|Count of Trapani|
|Born||13 August 1827|
Naples, Two Sicilies
|Died||24 September 1892 (aged 65)|
|Spouse||Archduchess Maria Isabella of Austria|
|Issue||Maria Antonietta, Countess of Caserta|
Maria Carolina, Countess Zamoyska
|House||House of Bourbon-Two Sicilies|
|Father||Francis I of the Two Sicilies|
|Mother||Maria Isabella of Spain|
Prince Francis of the Two Sicilies, Count of Trapani (Full Italian name: Francesco di Paola Luigi Emanuele, Principe di Borbone delle Due Sicilie; 13 August 1827 -  24 September 1892) was a member of the House of Bourbon-Two Sicilies.
Born in Naples, Francis was the youngest child and son of Francis I of the Two Sicilies and his second wife, Maria Isabella of Spain. He received the title of Count of Trapani. He was three years old at the death of his father and the ascension of his brother Ferdinand II of the Two Sicilies to the throne. As the youngest son in a large family, he was destined to follow a career in the church and was educated at the Jesuit college in Rome. His religious career was abandoned in 1844 when King Louis Philippe of France proposed to marry Francis to the young Queen Isabella II of Spain. She was three years younger than him and was both his cousin and his niece. The French ambassador to the Holy See who met the Count of Trapani at this time described him unfavorably as " very ugly, small, of sickly appearance, without expression of intelligence; and when I remember in what condition of health I saw Queen Isabella during my stay in Spain (she suffered from an acute form of eczema), I cannot help thinking that at least from the physical point of view, they could choose better".
The Count of Trapani hesitated in putting forward his candidacy to marry Isabella II. His brother the Count of Aquila, his confessor, and the pro-Austrian party in Naples were all against the idea, thinking that he would be an instrument in King Louis Philippe's hands and that the Queen of Spain could not bear children. However, after a family council on 17 June 1845, Trapani accepted marrying his niece under pressure by his brother Ferdinand II, his mother, and the French ambassador. However, he could not ask for the Queen's hand, she had to offer it. Spain's prime minister Narvaez and Francis's sister Queen Maria Christina favored his candidacy. However, after the fall of Narvaez's government in April 1846, and facing the lack of support in Spain for the project, Maria Christina chose her nephew the Duke of Cadiz as a husband for her daughter in an agreement with King Louis Philippe.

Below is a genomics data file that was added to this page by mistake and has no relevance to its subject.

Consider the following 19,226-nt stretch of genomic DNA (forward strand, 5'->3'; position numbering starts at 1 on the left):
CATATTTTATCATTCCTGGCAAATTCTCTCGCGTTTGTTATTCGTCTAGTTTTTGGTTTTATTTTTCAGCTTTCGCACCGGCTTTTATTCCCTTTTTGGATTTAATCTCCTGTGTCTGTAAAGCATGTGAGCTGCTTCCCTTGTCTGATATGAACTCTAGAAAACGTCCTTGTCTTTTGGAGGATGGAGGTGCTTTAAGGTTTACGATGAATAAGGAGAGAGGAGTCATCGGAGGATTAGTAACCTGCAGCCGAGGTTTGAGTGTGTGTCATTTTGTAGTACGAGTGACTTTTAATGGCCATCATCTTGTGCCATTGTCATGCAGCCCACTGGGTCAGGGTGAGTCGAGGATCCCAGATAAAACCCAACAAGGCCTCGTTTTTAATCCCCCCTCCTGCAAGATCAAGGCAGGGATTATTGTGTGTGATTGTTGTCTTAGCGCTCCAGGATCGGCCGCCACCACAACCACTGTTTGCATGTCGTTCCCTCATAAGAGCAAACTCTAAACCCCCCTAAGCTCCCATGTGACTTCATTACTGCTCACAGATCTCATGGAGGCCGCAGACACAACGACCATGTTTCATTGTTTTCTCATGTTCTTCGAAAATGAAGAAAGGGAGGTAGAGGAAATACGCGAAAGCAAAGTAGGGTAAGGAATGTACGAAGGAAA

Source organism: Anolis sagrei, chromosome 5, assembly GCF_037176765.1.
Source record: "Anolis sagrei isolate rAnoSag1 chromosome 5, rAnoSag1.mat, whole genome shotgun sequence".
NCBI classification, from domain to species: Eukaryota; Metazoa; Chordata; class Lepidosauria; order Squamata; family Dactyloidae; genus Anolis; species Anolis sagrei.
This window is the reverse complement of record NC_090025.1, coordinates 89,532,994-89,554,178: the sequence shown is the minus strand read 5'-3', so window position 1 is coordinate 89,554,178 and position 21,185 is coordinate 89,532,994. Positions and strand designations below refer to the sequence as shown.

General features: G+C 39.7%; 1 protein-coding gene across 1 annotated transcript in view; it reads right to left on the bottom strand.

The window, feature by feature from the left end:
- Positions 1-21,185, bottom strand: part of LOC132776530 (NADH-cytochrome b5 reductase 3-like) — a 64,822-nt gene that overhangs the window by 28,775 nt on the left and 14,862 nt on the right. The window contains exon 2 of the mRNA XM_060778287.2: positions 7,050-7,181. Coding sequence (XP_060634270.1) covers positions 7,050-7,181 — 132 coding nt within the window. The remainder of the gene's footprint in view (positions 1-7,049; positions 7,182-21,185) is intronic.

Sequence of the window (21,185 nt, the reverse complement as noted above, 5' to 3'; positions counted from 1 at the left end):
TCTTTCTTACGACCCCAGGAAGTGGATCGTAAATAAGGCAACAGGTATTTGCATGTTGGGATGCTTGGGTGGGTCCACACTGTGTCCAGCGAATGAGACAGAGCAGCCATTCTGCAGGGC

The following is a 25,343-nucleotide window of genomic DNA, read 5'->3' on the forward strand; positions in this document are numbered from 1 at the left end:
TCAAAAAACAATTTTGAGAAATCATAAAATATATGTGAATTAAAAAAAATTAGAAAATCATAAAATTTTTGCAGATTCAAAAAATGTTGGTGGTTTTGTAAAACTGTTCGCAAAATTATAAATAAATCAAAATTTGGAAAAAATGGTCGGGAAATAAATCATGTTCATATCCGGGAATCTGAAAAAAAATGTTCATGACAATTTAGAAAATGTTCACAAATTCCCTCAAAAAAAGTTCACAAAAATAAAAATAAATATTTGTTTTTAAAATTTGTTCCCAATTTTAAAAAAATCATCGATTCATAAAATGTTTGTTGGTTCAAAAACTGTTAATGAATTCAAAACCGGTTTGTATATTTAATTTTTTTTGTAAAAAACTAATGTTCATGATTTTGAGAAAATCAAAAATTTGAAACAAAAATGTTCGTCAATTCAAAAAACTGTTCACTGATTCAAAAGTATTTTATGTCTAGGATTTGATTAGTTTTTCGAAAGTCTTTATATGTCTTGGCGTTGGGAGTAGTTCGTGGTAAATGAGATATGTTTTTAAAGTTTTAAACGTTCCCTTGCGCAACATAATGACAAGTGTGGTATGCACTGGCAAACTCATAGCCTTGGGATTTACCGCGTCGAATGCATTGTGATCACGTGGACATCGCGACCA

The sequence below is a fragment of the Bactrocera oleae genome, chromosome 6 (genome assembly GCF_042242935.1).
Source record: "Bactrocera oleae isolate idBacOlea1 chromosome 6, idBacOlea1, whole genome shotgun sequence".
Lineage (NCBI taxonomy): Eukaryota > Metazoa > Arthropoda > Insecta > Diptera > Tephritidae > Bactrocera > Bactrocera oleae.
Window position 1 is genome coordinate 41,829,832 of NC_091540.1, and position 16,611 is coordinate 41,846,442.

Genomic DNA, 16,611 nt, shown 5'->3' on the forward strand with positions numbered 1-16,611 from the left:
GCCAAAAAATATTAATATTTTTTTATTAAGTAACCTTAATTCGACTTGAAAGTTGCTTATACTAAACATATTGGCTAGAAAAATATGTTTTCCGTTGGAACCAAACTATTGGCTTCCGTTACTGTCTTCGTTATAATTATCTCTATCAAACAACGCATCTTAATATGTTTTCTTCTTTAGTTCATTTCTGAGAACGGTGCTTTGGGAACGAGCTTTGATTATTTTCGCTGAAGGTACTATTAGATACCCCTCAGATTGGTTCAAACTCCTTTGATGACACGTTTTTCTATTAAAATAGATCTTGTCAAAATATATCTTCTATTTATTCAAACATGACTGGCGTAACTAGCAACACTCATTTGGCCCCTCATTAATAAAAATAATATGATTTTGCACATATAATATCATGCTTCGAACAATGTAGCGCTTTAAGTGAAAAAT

Four years later, on 10 April 1850, Francis married another niece, Archduchess Maria Isabella of Austria, Princess of Tuscany, daughter of Leopold II, Grand Duke of Tuscany and his wife Princess Maria Antonia of the Two Sicilies. Their union was unpopular in Tuscany as the Bourbon of Naples were disliked on political grounds.
In spite of family intrigues, he was loyal to his brother Ferdinand II. Because he did not bother Ferdinand II with petitions, Francis was well liked by the king. Like his brothers, the Count of Syracuse and the Count of Aquila, Trapani had a weakness for women of easy virtue, but he did not get involve in scandals. At Ferdinand II's death on 22 May 1859, Trapani was entrusted with handling the army. During the short reign of his nephew King Francis II, Trapani, lacking in political acumen, provided him with little help in the critical time of the fall of the Kingdom of the Two Sicillies.
After the Kingdom of the Two Sicilies fell in 1861 during the Expedition of the Thousand, the royal family went into exile. Francis and his family went to Rome, where they were under the protection of Pope Pius IX. However, the Papal States were also invaded in 1870 by Victor Emmanuel II of Italy and Francis and his family fled next to France. Francis died in 1892 in Paris at 65 years of age.
The Count of Trapani and his wife had five children:
|Ancestors of Prince Francis, Count of Trapani|